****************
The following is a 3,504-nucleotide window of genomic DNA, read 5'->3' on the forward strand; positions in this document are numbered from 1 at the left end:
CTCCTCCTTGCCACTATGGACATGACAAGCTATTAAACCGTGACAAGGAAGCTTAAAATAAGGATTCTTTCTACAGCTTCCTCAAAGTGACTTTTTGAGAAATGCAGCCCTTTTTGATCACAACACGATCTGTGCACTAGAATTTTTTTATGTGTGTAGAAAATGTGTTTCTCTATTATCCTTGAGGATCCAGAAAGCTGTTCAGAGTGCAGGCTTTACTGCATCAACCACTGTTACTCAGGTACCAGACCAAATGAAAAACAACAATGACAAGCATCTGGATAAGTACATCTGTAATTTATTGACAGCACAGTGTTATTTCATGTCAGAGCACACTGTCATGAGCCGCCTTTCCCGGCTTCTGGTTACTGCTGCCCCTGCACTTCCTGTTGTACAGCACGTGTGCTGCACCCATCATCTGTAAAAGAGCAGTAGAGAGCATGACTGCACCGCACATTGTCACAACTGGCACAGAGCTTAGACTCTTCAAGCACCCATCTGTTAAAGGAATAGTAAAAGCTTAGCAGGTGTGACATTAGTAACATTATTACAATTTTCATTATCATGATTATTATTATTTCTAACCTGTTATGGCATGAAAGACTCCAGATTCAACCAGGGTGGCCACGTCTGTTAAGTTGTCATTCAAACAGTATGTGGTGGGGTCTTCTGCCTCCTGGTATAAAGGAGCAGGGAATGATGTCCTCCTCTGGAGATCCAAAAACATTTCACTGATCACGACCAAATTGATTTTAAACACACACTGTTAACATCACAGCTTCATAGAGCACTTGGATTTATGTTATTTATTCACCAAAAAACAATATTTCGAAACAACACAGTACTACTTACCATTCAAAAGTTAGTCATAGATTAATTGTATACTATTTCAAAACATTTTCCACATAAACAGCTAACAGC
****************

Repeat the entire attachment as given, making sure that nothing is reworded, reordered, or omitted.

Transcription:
The following is a 3,504-nucleotide window of genomic DNA, read 5'->3' on the forward strand; positions in this document are numbered from 1 at the left end:
CTCCTCCTTGCCACTATGGACATGACAAGCTATTAAACCGTGACAAGGAAGCTTAAAATAAGGATTCTTTCTACAGCTTCCTCAAAGTGACTTTTTGAGAAATGCAGCCCTTTTTGATCACAACACGATCTGTGCACTAGAATTTTTTTATGTGTGTAGAAAATGTGTTTCTCTATTATCCTTGAGGATCCAGAAAGCTGTTCAGAGTGCAGGCTTTACTGCATCAACCACTGTTACTCAGGTACCAGACCAAATGAAAAACAACAATGACAAGCATCTGGATAAGTACATCTGTAATTTATTGACAGCACAGTGTTATTTCATGTCAGAGCACACTGTCATGAGCCGCCTTTCCCGGCTTCTGGTTACTGCTGCCCCTGCACTTCCTGTTGTACAGCACGTGTGCTGCACCCATCATCTGTAAAAGAGCAGTAGAGAGCATGACTGCACCGCACATTGTCACAACTGGCACAGAGCTTAGACTCTTCAAGCACCCATCTGTTAAAGGAATAGTAAAAGCTTAGCAGGTGTGACATTAGTAACATTATTACAATTTTCATTATCATGATTATTATTATTTCTAACCTGTTATGGCATGAAAGACTCCAGATTCAACCAGGGTGGCCACGTCTGTTAAGTTGTCATTCAAACAGTATGTGGTGGGGTCTTCTGCCTCCTGGTATAAAGGAGCAGGGAATGATGTCCTCCTCTGGAGATCCAAAAACATTTCACTGATCACGACCAAATTGATTTTAAACACACACTGTTAACATCACAGCTTCATAGAGCACTTGGATTTATGTTATTTATTCACCAAAAAACAATATTTCGAAACAACACAGTACTACTTACCATTCAAAAGTTAGTCATAGATTAATTGTATACTATTTCAAAACATTTTCCACATAAACAGCTAACAGC